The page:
Advocacy is maintaining dignity!
Caregivers tend to exist on fumes, feeling tired, overworked, and overwhelmed. Just getting through the day without any sign of relief is an accomplishment. We may respond in haste, not due to a lack of love, but because we are physically and emotionally exhausted. Humanity becomes a casualty.
Maintaining dignity looks like this:
- A gentle conversation on why a wheelchair would benefit them as opposed to a walker when going to a concert.
- Making their favorite foods or reasonable substitutes in forms that they can still enjoy while aware of individual issues (e.g., dietary restrictions, swallowing, digestive, mobility).
- Advocating for their right to enjoyment with appropriate accommodations beyond their homes in public spaces (e.g., restaurants, museums, theaters, restrooms, and parks).
As caregivers, we must do everything we can to maintain the dignity of our loved ones in all environments.
Advocacy is handling business – theirs and yours!
There are legal matters involved in caregiving that many people can miss. This can include what documents are needed during a medical emergency, how to deal with finances when bills are piling up, and what end-of-life provisions are in place. An action plan should be a priority for everyone while they are in sound health. Here are a few things to consider with loved ones, preferably with the help of a legal and/or financial advisor:
- Long-term care insurance – covers a host of services not covered by regular health insurance.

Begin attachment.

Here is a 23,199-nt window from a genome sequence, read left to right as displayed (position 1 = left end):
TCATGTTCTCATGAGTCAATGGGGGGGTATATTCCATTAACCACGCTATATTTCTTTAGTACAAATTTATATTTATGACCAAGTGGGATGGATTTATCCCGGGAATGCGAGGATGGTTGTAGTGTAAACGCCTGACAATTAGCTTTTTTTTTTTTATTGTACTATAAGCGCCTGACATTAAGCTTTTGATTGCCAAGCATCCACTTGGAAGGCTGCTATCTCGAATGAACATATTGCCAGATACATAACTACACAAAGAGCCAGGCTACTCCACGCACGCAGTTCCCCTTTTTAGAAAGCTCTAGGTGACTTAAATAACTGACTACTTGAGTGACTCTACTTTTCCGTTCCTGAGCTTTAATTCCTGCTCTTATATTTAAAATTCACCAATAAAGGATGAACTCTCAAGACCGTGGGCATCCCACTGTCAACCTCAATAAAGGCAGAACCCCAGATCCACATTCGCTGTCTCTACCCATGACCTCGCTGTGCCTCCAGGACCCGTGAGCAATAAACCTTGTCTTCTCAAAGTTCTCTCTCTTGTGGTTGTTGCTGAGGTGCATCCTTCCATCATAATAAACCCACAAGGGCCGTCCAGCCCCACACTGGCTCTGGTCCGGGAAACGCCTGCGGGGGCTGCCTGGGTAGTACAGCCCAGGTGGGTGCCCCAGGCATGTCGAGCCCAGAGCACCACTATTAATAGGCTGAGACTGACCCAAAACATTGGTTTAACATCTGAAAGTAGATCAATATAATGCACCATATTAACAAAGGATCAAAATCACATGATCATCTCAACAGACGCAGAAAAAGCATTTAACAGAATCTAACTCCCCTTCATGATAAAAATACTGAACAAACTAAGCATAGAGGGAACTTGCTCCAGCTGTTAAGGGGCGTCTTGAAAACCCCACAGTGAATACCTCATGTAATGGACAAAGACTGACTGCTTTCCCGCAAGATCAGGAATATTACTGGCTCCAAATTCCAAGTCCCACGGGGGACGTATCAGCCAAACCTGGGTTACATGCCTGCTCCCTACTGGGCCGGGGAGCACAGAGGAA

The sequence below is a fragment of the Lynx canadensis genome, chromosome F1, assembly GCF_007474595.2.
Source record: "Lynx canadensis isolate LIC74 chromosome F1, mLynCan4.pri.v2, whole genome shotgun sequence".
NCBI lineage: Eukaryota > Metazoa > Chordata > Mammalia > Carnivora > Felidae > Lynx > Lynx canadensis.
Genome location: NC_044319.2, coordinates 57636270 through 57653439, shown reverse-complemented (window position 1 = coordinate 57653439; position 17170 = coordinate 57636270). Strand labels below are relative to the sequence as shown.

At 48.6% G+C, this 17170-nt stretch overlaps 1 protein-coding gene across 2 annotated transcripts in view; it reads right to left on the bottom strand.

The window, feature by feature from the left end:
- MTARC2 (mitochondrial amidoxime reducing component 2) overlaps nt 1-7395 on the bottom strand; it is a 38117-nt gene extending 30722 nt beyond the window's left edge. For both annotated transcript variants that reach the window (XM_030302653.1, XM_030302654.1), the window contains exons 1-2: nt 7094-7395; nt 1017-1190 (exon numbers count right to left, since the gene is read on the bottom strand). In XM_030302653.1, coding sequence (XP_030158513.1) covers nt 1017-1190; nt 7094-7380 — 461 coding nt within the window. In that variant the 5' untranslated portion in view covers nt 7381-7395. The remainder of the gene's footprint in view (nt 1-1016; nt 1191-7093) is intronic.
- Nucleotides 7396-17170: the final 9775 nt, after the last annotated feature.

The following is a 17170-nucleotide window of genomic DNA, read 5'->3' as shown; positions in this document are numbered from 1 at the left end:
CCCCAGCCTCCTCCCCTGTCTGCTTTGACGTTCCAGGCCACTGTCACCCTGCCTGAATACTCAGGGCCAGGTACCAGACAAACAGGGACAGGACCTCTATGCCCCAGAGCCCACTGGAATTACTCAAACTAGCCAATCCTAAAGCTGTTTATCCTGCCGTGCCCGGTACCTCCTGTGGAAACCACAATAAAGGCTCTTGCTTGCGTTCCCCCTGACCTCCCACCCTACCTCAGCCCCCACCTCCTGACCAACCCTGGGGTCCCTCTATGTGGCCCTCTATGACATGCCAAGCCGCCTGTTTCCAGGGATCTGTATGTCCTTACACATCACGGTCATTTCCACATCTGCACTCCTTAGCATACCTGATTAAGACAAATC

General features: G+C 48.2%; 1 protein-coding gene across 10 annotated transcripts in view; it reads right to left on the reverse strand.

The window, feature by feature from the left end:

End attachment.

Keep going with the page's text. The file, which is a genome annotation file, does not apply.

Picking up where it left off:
- Living trust – a legal document used in estate planning to address desires related to your assets (e.g., home, bank accounts, vehicles, etc) during your lifetime.
- Healthcare proxy – allows you to designate another person as your agent to make medical decisions on your behalf.
My mother and grandmother gave me the gift of handling their business. The impact of them trusting me with the knowledge of their wishes continues to be immeasurable. I urge you to do this with those that you trust and love.
Giving yourself grace as the caregiver
You cannot care for anyone else until you take care of yourself! As Black women, we often feel we need to be outstanding at everything we do, and this belief can backfire on us at times. We are indeed resilient and strong, but we are not superhuman. We must be able to seek out grace. Have daily conversations with yourself that include “I did the best I could today. Tomorrow is another day.”
Advocacy is also taking a hard look at whether you are the right person for the job and what that means. Do you need to hire help to assist with daily care or to clean the house? Would another family member better manage finances or deal with the doctor? If you are not the right fit, what do you need to do to become that?
One of the most heart-wrenching elements of caregiving can be when family members don’t step up. Know that you cannot care for a loved one on a stack of resentment because it will creep into everything you do. Being consumed with what others “should be doing” removes the focus from the person that you’re caring for. An intentional demonstration of joy is necessary to get your loved one through the life-changing challenges.
Say yes to those God puts in your path to fill the voids. Yes, to the meals, transportation, an extra pair of hands around the house, or an offer to sit with your loved one so that you take a leisurely bath. I am genuinely grateful for the amazing village of supporters who stepped in and showed out repeatedly as I cared for my mother.
We must be diligent about developing trust at the heart of all forms of advocacy. Pray, meditate, and dedicate your energy to making the best decisions for the person in your care and you.
Continue to follow our caregiving blog series at https://www.drjeanneporterking.com/caregivers-corner/